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  • Question

  • Will/Does Standard 7 Embedded support TRIM command for SSD?
    Wednesday, May 12, 2010 2:07 AM

Answers

  • That's an interesting scenario. Yes, you coud format the drive in step 5 (on Win7) instead of step 4 (on XP) to trigger TRIM.
    Srikanth Kamath [MSFT] - This posting is provided "As Is" with no warranties, and confers no rights.
    • Marked as answer by u_p Thursday, May 13, 2010 4:27 PM
    Thursday, May 13, 2010 4:04 PM

All replies

  • Yes. Both Win7 and WES 7 support TRIM with SSDs. Please refer this article for details - http://blogs.msdn.com/e7/archive/2009/05/05/support-and-q-a-for-solid-state-drives-and.aspx
    Srikanth Kamath [MSFT] - This posting is provided "As Is" with no warranties, and confers no rights.
    Wednesday, May 12, 2010 3:23 AM
  • Srikanth ,

    Thanks for the quick response...here is some more info on my application. Maybe you have some suggestions.

    I am using WinXPe in an embedded, headless data logger application.  Due to vibration environment, we must use SSD.  We currently only use Intel SSD because they have a utility that can manually send the trim command (or equivalent) and keep the write speed performance at "like new" levels.

    Drives from other manufacturers are not possible unless they offer a similar utility.

    My thought is that with Win 7 Embedded, we can manually TRIM the drive by creating a file at system startup that uses all available disk space, and then deleting the file.  If the OS, driver and drive support TRIM then this should keep the performance high.  

    Do you have any experience with SSD's.  Any thoughts on this approach?

     

    Thanks!

    u_p


    Wednesday, May 12, 2010 5:34 PM
  • I don't think sending manual TRIM commands is necessary. Here's why -

    TRIM involves pre-erasing a set of blocks that are currently not in use by the file system. You cannot TRIM blocks in use by the file system. So the earliest opportunity to TRIM it again is when these blocks are relinquished by the file system (due to a delete , format etc). NTFS automatically issues TRIM in response to ALL these opportunities so that the SSD can pre-erase the freed up blocks.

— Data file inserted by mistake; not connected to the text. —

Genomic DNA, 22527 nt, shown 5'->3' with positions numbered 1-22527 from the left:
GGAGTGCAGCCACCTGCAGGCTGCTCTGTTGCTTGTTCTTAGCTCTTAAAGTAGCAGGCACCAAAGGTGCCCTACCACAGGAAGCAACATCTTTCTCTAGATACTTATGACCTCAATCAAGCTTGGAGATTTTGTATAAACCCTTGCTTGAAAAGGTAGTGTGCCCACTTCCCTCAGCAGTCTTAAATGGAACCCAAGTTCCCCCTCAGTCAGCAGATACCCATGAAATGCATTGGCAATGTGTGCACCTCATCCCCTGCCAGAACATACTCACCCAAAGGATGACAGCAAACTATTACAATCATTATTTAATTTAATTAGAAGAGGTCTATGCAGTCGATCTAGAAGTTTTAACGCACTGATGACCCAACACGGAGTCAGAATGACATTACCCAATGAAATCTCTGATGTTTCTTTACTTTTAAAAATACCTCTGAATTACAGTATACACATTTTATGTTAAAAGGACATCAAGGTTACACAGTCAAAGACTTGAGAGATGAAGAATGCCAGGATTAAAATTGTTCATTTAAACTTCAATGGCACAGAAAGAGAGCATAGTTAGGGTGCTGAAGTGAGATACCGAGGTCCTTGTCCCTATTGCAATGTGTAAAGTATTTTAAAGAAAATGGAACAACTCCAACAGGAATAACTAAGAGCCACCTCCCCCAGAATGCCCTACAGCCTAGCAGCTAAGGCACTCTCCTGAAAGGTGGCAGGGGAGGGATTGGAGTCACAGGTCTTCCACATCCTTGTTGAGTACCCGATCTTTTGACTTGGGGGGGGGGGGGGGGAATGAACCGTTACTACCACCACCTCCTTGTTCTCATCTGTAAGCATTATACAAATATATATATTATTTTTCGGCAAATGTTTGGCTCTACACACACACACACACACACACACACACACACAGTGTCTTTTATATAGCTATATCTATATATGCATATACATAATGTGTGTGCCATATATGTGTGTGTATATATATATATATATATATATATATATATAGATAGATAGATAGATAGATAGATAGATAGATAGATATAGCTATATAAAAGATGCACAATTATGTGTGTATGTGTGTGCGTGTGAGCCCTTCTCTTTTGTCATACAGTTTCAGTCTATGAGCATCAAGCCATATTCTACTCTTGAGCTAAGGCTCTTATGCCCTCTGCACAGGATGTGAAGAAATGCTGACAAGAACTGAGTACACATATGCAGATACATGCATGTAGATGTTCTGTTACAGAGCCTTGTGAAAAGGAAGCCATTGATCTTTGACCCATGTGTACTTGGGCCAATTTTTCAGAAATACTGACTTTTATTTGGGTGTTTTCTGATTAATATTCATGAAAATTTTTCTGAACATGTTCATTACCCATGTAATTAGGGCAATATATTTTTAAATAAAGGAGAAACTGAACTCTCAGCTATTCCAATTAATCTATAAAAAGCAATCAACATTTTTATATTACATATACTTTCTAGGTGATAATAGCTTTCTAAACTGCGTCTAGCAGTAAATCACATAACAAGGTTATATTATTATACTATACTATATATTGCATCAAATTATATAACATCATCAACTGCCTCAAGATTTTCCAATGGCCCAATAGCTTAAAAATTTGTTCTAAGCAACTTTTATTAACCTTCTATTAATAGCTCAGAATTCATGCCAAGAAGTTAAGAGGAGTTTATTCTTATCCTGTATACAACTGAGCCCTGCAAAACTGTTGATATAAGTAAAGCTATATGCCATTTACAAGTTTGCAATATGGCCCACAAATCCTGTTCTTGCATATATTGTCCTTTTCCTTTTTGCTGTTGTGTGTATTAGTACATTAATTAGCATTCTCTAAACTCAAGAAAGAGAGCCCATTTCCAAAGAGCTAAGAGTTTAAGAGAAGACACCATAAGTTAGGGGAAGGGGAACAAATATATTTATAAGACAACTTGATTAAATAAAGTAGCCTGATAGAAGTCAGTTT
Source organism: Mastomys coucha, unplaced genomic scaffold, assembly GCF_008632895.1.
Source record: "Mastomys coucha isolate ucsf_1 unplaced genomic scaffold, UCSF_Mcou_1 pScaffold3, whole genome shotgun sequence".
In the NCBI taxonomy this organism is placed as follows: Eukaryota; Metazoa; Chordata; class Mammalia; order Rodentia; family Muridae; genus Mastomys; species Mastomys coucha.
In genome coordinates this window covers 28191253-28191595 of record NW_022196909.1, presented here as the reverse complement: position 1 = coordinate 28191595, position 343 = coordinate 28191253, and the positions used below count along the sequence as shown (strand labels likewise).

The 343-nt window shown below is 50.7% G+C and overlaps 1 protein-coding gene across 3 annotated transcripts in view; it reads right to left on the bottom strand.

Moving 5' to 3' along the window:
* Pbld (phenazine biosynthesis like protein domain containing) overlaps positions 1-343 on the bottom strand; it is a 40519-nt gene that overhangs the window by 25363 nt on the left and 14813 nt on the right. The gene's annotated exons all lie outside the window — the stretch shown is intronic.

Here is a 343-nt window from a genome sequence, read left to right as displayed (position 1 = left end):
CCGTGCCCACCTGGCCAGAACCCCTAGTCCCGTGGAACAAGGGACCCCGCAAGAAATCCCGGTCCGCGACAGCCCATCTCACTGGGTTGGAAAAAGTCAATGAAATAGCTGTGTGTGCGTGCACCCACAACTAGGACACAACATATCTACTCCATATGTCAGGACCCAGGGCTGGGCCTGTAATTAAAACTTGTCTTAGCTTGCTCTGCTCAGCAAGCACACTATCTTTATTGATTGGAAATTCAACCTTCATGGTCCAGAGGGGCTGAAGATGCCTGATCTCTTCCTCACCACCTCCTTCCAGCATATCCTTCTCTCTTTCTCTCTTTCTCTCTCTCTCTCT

Srikanth Kamath [MSFT] - This posting is provided "As Is" with no warranties, and confers no rights.
    Thursday, May 13, 2010 3:49 AM
  • What if we have the following use case...

     

    1) install new drive in Win7 logging computer.

    2) fill drive to 100% capacity

    3) remove drive and install in WinXP processing computer

    4) copy data to server, format drive

    5) reinstall in the Win7 logging machine

     

    This is the scenario where i wonder if re-formatting the drive on the Win7 machine, or creating a large file and then deleteing it would help to keep performance at like new performance.

     

    u_p

     

    Thursday, May 13, 2010 3:22 PM
  • That's an interesting scenario. Yes, you coud format the drive in step 5 (on Win7) instead of step 4 (on XP) to trigger TRIM.
    Srikanth Kamath [MSFT] - This posting is provided "As Is" with no warranties, and confers no rights.
    • Marked as answer by u_p Thursday, May 13, 2010 4:27 PM
    Thursday, May 13, 2010 4:04 PM
  • we have our drives installed in a removable carrier.  the bay that is installed in the logging computer has a direct SATA connection to the motherboard.  For data download it is common to put the removable carrier into a box that has a SATA-> USB converter and then connect to a laptop.  I assume the TRIM command will not get thru an adapter like this and then again you can delete  file or format the drive without the TRIM getting to the drive.  Here again, forcing a TRIM on the logging computer would guarantee "like new" performance.  this is the theory anyway.  thanks for your feedback.

     

    u_p

    Thursday, May 13, 2010 4:46 PM